ALL 43 Basildon primary schools have signed up to be scrutinised by a crack team of headteachers, much to the delight of parents.

An education rescue squad will move in to judge primary schools in the town amid concerns schools are failing theirpupils.

The panel, led by ex-Ofsted head Sir Mike Tomlinson, is the brainchild of Basildon Council and Essex County Council.

They hope to turn around schools which Ofsted have said need improving.

Mum Sarah Steel, 34, welcomed the idea. All five of her children have been to Janet Duke Primary School in Markhams Chase.

She said: “Every school could do with a kick up the bum. When my son left he couldn’t read or write properly.

“Janet Duke has improved since Harriet Phelps-Knights became headteacher. Outsiders might be able to bring in something different.”

Daniel Shave’s daughters Ellie- Jade, eight, and Lilly-Mae, six, also attend Janet Duke Primary School.

Daniel, 29, of St James Road, Vange, said: “There is always room for improvement.

“I don’t think a school should stop improving if it is getting great reports. It should always try to better itself.”

Basildon Council leader Tony Ball said the whole community needed to get behind the scheme, after hearing horror stories of some parents not taking enough responsibility for their child’s education.

He said: “Some of the headteachers said their teachers spent a lot of time ringing round trying to find out where little Johnny is rather than teaching.

“One teacher even said a parent had stopped their child reading because they said they were doing it too much.

“The community as a whole has a responsibility as well.”

But Paul Rook, 37, of Rydene, Vange, said they should be focusing on secondary schools.

He said: “Some primary schools are good already. Where the kids of Basildon are being let down is in secondary schools.

“My godsons are at Lee Chapel Primary School and that school is the best I’ve ever known. It’s a shame when they leave. The secondary schools are way below average.”

The crack team will be launched at an event next month. Sir Mike Tomlinson, will be paid an undisclosed fee by Essex County Council.

Mr Ball said: “It’s not just about the schools getting the results, it’s about creating an environment where teachers want to come to Basildon and giving the children the best education we can.”

MILLHOUSE Junior School has already turned around its fortunes after being graded good by Ofsted for the first time in more than 10 years.

The primary school in Tavistock Road, Laindon, has been graded three, which used to stand for satisfactory, but now stands for “requires improvement”, in its four previous inspections.

The latest report, out today said: “The school is a happy place. Pupils enjoy their lessons and work hard. The headteacher and senior staff are determined to go on improving the school.”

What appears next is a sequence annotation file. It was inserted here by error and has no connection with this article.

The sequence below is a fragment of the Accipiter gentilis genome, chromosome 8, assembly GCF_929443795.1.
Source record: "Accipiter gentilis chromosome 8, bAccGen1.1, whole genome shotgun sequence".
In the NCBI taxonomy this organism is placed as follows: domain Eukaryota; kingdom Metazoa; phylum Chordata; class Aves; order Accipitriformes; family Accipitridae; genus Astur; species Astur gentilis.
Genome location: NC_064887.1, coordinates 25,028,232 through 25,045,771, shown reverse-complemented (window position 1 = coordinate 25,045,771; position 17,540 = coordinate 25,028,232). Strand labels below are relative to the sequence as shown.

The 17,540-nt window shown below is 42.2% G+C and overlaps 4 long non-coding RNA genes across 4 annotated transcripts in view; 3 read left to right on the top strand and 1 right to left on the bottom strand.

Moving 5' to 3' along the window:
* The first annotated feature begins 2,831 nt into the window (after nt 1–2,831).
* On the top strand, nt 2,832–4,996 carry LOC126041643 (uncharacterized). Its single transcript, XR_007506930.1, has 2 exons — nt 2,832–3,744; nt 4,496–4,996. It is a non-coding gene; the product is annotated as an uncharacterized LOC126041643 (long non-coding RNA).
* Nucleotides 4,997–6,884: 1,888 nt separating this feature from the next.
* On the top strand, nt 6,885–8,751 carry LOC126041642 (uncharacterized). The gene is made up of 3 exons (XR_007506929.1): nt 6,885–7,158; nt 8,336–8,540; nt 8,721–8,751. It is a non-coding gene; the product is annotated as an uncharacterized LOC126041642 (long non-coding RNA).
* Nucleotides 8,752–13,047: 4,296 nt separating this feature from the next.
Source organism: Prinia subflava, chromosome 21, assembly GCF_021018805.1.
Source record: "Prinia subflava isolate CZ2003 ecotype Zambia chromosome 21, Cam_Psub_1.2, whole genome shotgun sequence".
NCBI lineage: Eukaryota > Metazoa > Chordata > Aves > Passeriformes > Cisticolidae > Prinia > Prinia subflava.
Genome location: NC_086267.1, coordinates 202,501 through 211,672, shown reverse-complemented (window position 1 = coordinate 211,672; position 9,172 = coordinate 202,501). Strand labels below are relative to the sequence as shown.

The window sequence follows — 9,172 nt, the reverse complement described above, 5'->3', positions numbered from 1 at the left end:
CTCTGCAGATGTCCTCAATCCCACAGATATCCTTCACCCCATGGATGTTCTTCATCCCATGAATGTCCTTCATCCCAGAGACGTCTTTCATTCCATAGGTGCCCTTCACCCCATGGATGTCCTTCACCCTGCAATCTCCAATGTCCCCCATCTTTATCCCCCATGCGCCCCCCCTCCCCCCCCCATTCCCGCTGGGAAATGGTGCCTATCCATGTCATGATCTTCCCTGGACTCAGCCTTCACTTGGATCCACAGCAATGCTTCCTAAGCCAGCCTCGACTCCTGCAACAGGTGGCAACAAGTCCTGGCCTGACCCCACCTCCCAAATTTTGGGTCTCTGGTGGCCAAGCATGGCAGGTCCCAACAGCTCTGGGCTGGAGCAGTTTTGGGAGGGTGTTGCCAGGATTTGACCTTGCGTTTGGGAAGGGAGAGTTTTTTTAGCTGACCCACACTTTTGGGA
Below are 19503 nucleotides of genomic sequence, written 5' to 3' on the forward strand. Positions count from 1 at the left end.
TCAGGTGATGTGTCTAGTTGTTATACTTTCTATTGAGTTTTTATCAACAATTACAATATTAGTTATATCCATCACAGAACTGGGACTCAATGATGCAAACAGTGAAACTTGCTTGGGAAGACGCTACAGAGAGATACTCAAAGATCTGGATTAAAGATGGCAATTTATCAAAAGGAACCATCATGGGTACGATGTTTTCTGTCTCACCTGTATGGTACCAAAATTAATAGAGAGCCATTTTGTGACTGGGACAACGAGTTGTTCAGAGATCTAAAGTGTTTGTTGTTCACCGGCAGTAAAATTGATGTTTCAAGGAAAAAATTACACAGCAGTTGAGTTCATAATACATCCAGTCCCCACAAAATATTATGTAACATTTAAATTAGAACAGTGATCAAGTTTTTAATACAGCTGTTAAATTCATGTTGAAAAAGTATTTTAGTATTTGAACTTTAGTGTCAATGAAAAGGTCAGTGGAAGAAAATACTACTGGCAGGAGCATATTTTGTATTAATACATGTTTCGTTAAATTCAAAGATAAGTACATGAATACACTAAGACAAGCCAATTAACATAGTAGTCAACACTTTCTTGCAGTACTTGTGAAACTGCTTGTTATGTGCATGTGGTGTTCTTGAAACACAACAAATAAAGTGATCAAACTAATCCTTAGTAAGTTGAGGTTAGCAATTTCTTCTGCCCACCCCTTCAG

It praised the school on teaching standards, the progress children make and their good behaviour.

Deputy headteacher Jenny Haken said: “We are really pleased. We have had a few headteachers over the years but when the current head Gareth Allen came in 2010, that’s when all the changes started, particularly with behaviour. There’s a lot more focus on helping children achieve and overcome barriers, from the dinner ladies up to the headteacher, so they are ready for secondary school. Before drive was not there.”

OFSTED said urgent action is needed at Bromfords School, in Grange Avenue, Wickford, as standards continue to fail pupils.

The secondary school was graded as requiring improvement during an Ofsted inspection in June last year.

It found inconsistent teaching, well below average attendance, and teachers slow to tackle underachievement.

Headteacher Marian Spinks left the troubled school in December – less than a week before inspectors said for the second time the school urgently needed to improve.

Inspector Elaine Taylor wrote: “Progress for lower and middle ability students is not good enough. The gap between the progress made by the majority of students and others remains too wide.”

The report said persistent absence is still too high and some pupils had a poor attitude to learning. Exclusions have fallen but the number is still above average.

Deputy headteacher Martin Coulson has stepped in as headteacher temporarily.

Basildon Council leader Tony Ball refused to step in to improve secondary schools, saying the new education panel will tackle the root of the problem at primary level.

He said: “Too many of our children are moving on to secondary school not being able to read or write.”

However, he didn’t rule out focusing on secondary schools at a later date.